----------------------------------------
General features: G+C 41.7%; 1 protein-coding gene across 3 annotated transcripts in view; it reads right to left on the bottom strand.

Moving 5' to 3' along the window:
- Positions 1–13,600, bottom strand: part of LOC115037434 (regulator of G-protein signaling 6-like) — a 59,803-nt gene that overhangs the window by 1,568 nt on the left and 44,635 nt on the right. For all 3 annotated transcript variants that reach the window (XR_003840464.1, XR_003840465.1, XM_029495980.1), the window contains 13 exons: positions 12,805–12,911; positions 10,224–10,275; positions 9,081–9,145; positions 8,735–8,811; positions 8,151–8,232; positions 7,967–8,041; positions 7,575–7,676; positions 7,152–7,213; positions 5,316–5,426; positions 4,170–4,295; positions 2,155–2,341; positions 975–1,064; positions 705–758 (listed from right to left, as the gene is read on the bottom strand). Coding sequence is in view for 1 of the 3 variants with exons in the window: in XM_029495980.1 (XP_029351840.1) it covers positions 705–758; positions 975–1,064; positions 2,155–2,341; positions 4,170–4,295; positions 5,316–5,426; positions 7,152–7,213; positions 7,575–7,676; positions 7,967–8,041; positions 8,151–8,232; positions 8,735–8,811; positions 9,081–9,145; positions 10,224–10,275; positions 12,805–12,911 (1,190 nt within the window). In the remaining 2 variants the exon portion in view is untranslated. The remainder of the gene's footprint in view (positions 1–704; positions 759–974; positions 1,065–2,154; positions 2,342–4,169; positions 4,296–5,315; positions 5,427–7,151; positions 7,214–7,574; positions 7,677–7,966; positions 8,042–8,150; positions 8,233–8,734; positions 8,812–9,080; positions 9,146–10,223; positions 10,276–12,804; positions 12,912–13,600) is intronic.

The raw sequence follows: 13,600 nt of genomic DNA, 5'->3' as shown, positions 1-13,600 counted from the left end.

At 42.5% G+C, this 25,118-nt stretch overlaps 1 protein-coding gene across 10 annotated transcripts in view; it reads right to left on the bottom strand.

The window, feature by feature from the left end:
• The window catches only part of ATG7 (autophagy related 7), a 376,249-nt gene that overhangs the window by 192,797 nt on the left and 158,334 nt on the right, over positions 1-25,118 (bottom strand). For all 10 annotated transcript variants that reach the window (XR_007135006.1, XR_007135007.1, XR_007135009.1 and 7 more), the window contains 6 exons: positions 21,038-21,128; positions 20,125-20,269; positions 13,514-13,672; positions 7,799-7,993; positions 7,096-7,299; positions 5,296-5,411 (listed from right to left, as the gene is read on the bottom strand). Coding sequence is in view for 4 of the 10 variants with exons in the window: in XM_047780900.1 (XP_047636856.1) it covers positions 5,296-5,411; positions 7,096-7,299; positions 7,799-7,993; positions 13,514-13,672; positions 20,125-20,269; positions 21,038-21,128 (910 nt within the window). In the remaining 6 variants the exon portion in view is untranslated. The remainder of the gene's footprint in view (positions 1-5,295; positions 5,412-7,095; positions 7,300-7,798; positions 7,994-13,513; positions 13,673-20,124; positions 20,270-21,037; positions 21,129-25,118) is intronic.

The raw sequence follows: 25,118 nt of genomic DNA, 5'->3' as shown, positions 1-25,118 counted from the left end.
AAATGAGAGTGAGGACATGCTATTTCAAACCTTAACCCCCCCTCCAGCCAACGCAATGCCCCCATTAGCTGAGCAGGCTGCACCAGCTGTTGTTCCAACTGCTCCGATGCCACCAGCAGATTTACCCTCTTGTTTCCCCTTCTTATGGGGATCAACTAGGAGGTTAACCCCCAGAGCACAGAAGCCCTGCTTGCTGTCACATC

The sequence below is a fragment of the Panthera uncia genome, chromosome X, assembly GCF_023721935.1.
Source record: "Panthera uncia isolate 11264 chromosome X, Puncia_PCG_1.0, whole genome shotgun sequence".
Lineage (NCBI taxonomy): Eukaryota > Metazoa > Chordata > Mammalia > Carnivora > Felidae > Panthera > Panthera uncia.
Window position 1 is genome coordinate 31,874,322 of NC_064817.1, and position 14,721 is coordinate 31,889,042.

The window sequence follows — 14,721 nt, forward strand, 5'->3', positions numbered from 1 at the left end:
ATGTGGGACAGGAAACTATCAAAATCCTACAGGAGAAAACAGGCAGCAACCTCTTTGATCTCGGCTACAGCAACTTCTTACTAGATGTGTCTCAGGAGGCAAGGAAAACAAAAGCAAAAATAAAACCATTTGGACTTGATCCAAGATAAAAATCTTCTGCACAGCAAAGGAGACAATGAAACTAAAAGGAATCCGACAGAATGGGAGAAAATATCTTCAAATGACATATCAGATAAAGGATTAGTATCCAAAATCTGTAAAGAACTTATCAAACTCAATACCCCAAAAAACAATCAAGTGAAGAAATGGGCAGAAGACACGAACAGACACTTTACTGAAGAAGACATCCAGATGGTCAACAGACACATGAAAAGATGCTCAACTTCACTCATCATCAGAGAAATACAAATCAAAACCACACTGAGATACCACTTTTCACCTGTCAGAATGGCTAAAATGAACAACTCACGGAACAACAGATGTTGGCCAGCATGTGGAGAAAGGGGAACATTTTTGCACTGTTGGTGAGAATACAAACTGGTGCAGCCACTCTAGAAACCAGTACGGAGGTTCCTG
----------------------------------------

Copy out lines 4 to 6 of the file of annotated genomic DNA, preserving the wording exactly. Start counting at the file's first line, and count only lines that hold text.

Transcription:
The raw sequence follows: 13,600 nt of genomic DNA, 5'->3' as shown, positions 1-13,600 counted from the left end.

At 42.5% G+C, this 25,118-nt stretch overlaps 1 protein-coding gene across 10 annotated transcripts in view; it reads right to left on the bottom strand.

The window, feature by feature from the left end: